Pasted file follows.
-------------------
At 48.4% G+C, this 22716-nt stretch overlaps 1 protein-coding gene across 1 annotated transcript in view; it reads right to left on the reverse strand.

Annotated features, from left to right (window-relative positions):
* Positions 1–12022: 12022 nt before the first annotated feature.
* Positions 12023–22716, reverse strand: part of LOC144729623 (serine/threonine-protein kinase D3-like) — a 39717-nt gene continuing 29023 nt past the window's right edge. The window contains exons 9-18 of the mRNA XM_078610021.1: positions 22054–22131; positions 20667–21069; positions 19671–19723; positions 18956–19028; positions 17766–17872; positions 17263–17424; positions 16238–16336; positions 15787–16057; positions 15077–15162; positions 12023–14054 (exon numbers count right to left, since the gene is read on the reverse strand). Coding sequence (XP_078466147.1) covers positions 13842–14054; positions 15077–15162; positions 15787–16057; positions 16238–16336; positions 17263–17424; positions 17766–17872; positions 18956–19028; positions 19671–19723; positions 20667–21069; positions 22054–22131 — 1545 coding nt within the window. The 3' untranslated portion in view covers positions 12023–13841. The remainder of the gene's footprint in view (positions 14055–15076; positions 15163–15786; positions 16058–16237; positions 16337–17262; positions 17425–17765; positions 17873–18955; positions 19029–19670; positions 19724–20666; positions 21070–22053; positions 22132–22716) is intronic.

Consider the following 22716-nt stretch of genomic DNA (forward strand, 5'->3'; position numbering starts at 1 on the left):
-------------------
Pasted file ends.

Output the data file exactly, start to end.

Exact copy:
At 48.4% G+C, this 22716-nt stretch overlaps 1 protein-coding gene across 1 annotated transcript in view; it reads right to left on the reverse strand.

Annotated features, from left to right (window-relative positions):
* Positions 1–12022: 12022 nt before the first annotated feature.
* Positions 12023–22716, reverse strand: part of LOC144729623 (serine/threonine-protein kinase D3-like) — a 39717-nt gene continuing 29023 nt past the window's right edge. The window contains exons 9-18 of the mRNA XM_078610021.1: positions 22054–22131; positions 20667–21069; positions 19671–19723; positions 18956–19028; positions 17766–17872; positions 17263–17424; positions 16238–16336; positions 15787–16057; positions 15077–15162; positions 12023–14054 (exon numbers count right to left, since the gene is read on the reverse strand). Coding sequence (XP_078466147.1) covers positions 13842–14054; positions 15077–15162; positions 15787–16057; positions 16238–16336; positions 17263–17424; positions 17766–17872; positions 18956–19028; positions 19671–19723; positions 20667–21069; positions 22054–22131 — 1545 coding nt within the window. The 3' untranslated portion in view covers positions 12023–13841. The remainder of the gene's footprint in view (positions 14055–15076; positions 15163–15786; positions 16058–16237; positions 16337–17262; positions 17425–17765; positions 17873–18955; positions 19029–19670; positions 19724–20666; positions 21070–22053; positions 22132–22716) is intronic.

Consider the following 22716-nt stretch of genomic DNA (forward strand, 5'->3'; position numbering starts at 1 on the left):